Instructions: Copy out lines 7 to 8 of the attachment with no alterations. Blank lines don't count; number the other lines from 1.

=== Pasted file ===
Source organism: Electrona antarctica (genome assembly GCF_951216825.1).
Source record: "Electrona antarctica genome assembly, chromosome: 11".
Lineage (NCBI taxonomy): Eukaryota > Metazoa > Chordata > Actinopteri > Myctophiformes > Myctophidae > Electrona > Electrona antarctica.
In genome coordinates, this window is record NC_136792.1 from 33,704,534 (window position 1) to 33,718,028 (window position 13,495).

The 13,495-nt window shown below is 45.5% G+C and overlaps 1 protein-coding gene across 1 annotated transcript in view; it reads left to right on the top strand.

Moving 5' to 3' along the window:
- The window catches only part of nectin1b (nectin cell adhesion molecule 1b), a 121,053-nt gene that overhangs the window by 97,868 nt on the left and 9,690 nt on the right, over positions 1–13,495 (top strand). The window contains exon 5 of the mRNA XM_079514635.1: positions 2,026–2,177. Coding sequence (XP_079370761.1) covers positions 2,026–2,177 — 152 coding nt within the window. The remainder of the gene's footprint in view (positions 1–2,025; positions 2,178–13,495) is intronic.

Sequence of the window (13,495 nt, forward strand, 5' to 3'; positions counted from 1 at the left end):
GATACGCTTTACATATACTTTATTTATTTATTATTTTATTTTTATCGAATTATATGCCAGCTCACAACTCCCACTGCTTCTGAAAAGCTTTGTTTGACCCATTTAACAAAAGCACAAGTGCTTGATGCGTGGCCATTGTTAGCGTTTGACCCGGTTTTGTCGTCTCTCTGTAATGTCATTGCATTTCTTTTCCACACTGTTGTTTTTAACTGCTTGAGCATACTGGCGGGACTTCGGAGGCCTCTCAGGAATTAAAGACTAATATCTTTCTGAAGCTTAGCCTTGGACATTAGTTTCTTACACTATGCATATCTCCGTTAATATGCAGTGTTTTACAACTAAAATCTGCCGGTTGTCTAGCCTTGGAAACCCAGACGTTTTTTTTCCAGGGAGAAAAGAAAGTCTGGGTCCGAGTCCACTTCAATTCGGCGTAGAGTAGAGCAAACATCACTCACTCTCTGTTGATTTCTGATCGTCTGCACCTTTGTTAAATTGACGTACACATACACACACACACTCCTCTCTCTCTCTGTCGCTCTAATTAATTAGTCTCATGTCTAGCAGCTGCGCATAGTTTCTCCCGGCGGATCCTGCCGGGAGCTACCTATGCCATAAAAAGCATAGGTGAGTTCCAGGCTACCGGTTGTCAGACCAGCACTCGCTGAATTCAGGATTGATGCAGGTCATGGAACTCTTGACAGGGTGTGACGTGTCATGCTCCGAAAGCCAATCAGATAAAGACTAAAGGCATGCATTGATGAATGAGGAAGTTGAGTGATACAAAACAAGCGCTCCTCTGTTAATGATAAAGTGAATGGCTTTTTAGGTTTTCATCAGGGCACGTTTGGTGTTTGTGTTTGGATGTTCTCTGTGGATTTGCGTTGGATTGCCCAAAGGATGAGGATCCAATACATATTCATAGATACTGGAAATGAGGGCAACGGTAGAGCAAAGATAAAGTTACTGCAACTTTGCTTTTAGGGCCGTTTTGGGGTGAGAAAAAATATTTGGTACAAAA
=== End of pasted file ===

- The window catches only part of nectin1b (nectin cell adhesion molecule 1b), a 121,053-nt gene that overhangs the window by 97,868 nt on the left and 9,690 nt on the right, over positions 1–13,495 (top strand). The window contains exon 5 of the mRNA XM_079514635.1: positions 2,026–2,177. Coding sequence (XP_079370761.1) covers positions 2,026–2,177 — 152 coding nt within the window. The remainder of the gene's footprint in view (positions 1–2,025; positions 2,178–13,495) is intronic.

Sequence of the window (13,495 nt, forward strand, 5' to 3'; positions counted from 1 at the left end):